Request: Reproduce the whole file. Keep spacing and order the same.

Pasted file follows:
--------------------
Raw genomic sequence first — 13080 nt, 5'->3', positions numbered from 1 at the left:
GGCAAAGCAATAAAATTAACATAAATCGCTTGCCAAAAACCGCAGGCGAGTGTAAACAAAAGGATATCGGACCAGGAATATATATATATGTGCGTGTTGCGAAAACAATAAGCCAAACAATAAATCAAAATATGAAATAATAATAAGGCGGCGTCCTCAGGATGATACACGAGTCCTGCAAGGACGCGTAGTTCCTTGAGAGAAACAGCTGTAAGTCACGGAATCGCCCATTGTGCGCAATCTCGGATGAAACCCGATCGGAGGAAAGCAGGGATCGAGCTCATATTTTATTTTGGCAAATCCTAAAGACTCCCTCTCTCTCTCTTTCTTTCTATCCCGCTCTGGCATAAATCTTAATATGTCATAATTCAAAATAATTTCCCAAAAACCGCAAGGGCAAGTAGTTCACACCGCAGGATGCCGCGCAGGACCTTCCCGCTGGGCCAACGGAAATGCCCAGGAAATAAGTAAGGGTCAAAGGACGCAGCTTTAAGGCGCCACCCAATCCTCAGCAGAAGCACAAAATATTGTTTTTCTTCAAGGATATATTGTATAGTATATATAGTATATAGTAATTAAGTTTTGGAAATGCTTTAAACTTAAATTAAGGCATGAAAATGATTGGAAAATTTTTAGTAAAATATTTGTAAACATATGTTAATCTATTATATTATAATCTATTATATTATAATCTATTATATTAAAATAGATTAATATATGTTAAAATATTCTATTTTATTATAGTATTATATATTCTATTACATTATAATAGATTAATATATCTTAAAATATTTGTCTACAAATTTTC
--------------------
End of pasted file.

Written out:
Raw genomic sequence first — 13080 nt, 5'->3', positions numbered from 1 at the left:
GGCAAAGCAATAAAATTAACATAAATCGCTTGCCAAAAACCGCAGGCGAGTGTAAACAAAAGGATATCGGACCAGGAATATATATATATGTGCGTGTTGCGAAAACAATAAGCCAAACAATAAATCAAAATATGAAATAATAATAAGGCGGCGTCCTCAGGATGATACACGAGTCCTGCAAGGACGCGTAGTTCCTTGAGAGAAACAGCTGTAAGTCACGGAATCGCCCATTGTGCGCAATCTCGGATGAAACCCGATCGGAGGAAAGCAGGGATCGAGCTCATATTTTATTTTGGCAAATCCTAAAGACTCCCTCTCTCTCTCTTTCTTTCTATCCCGCTCTGGCATAAATCTTAATATGTCATAATTCAAAATAATTTCCCAAAAACCGCAAGGGCAAGTAGTTCACACCGCAGGATGCCGCGCAGGACCTTCCCGCTGGGCCAACGGAAATGCCCAGGAAATAAGTAAGGGTCAAAGGACGCAGCTTTAAGGCGCCACCCAATCCTCAGCAGAAGCACAAAATATTGTTTTTCTTCAAGGATATATTGTATAGTATATATAGTATATAGTAATTAAGTTTTGGAAATGCTTTAAACTTAAATTAAGGCATGAAAATGATTGGAAAATTTTTAGTAAAATATTTGTAAACATATGTTAATCTATTATATTATAATCTATTATATTATAATCTATTATATTAAAATAGATTAATATATGTTAAAATATTCTATTTTATTATAGTATTATATATTCTATTACATTATAATAGATTAATATATCTTAAAATATTTGTCTACAAATTTTC